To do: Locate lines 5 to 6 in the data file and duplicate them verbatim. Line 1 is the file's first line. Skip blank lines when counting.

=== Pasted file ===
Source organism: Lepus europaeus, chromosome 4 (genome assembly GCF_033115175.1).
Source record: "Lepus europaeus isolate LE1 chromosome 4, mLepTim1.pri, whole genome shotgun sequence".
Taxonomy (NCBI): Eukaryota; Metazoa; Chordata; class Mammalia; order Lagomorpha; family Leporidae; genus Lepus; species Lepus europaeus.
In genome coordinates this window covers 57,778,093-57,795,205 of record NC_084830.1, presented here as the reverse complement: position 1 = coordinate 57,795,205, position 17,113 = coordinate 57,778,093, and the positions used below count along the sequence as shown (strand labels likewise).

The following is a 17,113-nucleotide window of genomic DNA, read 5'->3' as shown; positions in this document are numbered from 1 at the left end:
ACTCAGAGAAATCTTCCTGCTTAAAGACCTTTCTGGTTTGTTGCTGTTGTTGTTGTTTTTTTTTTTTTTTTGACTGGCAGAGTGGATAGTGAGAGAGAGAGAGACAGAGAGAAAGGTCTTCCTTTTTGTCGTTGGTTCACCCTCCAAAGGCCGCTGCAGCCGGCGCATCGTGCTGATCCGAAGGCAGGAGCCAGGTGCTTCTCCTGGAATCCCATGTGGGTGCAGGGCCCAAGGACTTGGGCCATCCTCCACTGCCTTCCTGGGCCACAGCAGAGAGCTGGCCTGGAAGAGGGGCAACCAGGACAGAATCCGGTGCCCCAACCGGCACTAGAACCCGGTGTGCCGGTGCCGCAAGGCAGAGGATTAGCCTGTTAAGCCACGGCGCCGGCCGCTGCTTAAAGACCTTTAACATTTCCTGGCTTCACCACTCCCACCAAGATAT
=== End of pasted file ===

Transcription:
The following is a 17,113-nucleotide window of genomic DNA, read 5'->3' as shown; positions in this document are numbered from 1 at the left end:
ACTCAGAGAAATCTTCCTGCTTAAAGACCTTTCTGGTTTGTTGCTGTTGTTGTTGTTTTTTTTTTTTTTTTGACTGGCAGAGTGGATAGTGAGAGAGAGAGAGACAGAGAGAAAGGTCTTCCTTTTTGTCGTTGGTTCACCCTCCAAAGGCCGCTGCAGCCGGCGCATCGTGCTGATCCGAAGGCAGGAGCCAGGTGCTTCTCCTGGAATCCCATGTGGGTGCAGGGCCCAAGGACTTGGGCCATCCTCCACTGCCTTCCTGGGCCACAGCAGAGAGCTGGCCTGGAAGAGGGGCAACCAGGACAGAATCCGGTGCCCCAACCGGCACTAGAACCCGGTGTGCCGGTGCCGCAAGGCAGAGGATTAGCCTGTTAAGCCACGGCGCCGGCCGCTGCTTAAAGACCTTTAACATTTCCTGGCTTCACCACTCCCACCAAGATAT